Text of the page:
I haven’t seen anybody tracking the quarterly performance of all of the online cable equivalent providers – the companies that carry a full line-up online. It seems unlikely from the numbers I have seen that these companies are picking up a lot of the customers leaving traditional cable TV. For example, Leichtman reports that Sling TV picked up 214,000 customers in the third quarter while DirecTV Now lost 195,000 customers.

I have to wonder at what point the cable industry will start to implode? Cord cutting is accelerating. The popular press and social media are full of advice telling people to cut the cord. There are major new online content platforms like Disney+, HBO Plus, and Apple + that are providing additional justification to cut the cord. Advertising revenues are starting to drop along with subscriber revenues.

There must be drastic changes in industry practices if the traditional cable business is to survive. Continued price increases are pushing cable TV out of the range of affordability for most homes. To survive, the cable companies and the programmers would have to get together to reform the industry with affordable products people are willing to buy. At least for now, that possibility seems remote.

Can Big ISPs Resist Data Caps?

MagneticMapI think we can expect data caps to continue to be in the news. Comcast was getting a lot of negative press on data caps at the beginning of the year and had generated tens of thousands of complaints at the FCC from their 300 GB (gigabit) monthly data cap. They relieved that pressure by unilaterally raising all of the data caps to 1 TB (terabit) per month. But Comcast has now been quietly implementing the terabit cap across the country and recently activated it in the Chicago region.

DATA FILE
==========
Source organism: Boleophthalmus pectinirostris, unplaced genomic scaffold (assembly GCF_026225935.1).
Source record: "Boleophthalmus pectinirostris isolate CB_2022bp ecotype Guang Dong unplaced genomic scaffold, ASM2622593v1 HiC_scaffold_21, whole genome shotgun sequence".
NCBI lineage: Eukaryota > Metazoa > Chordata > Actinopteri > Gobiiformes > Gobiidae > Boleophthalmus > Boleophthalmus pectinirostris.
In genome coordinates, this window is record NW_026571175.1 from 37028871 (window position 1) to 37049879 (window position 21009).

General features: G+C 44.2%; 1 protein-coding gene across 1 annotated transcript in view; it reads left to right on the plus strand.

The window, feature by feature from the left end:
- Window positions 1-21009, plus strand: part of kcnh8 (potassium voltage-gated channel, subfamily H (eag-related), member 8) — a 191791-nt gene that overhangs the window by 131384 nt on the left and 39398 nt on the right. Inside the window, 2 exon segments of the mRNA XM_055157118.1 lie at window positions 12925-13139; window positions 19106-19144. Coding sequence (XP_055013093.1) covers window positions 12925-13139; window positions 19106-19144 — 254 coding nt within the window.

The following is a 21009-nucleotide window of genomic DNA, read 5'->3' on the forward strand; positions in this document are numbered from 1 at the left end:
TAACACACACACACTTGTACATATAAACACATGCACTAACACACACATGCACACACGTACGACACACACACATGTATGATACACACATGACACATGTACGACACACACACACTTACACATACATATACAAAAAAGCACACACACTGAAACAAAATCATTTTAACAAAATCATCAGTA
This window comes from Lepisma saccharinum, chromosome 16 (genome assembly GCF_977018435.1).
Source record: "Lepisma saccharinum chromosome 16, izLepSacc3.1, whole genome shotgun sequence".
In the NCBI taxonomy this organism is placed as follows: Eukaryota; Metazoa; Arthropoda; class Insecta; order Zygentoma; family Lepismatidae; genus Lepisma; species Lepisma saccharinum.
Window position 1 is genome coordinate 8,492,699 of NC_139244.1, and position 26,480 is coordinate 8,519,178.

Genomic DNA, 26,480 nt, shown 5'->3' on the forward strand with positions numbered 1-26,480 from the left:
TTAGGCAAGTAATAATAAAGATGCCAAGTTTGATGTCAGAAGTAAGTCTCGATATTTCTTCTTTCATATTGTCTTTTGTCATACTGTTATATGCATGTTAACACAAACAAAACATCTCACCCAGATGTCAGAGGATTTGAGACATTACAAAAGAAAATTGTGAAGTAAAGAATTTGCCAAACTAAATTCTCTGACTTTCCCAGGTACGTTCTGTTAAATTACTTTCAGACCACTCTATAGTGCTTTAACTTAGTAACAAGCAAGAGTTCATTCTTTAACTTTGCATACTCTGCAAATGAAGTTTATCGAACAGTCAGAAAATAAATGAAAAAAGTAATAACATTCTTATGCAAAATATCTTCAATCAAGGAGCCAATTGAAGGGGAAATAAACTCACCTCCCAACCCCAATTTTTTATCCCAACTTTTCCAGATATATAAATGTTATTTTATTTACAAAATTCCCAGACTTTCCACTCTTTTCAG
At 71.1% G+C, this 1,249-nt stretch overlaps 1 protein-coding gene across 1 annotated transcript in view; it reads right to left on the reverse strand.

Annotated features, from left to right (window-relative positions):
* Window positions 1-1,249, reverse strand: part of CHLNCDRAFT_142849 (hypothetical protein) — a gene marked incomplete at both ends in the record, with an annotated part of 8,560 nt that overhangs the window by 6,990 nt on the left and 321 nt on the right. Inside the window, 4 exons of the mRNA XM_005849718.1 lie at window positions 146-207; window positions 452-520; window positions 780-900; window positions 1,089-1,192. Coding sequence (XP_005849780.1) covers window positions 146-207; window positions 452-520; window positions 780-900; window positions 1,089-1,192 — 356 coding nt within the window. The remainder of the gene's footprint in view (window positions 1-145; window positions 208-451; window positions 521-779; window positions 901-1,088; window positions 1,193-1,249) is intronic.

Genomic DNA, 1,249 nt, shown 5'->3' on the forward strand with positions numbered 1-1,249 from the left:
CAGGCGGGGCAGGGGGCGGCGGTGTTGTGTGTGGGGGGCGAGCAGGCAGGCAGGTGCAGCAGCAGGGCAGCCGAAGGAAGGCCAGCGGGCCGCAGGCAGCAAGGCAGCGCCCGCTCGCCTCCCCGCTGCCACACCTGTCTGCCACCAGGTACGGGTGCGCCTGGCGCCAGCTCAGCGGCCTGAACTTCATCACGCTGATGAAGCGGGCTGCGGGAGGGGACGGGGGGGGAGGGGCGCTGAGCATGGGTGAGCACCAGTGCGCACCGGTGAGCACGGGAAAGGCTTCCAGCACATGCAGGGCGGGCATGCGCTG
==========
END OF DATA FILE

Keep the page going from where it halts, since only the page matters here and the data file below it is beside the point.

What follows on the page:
In May of this year, AT&T U-verse revised a few of their data caps upward, but at the same time began seriously enforcing them for the first time. Until recently, most AT&T data customers that exceeded the caps paid no extra fees. The AT&T U-verse data caps are much smaller than the new Comcast cap. For traditional single-copper DSL customers the data caps is 150 GB per month. For U-verse speeds up to 6 Mbps the cap is now 300 GB per month. For speeds between 12 Mbps and 75 Mbps the cap is 600 GB, while customers with speeds at 100 Mbps or faster now have the same 1 TB monthly cap as Comcast. AT&T has a kicker, though, and any customer can buy unlimited usage for an additional $30 per month.

The large ISPs, in general, are under a lot of pressure to maintain earnings. They have all profited greatly by almost two decades of continuous rapid growth in broadband customers. But that growth is largely coming to an end. A few of the cable companies are still seeing significant broadband growth, but this is coming mostly from capturing the remaining customers from big telco DSL.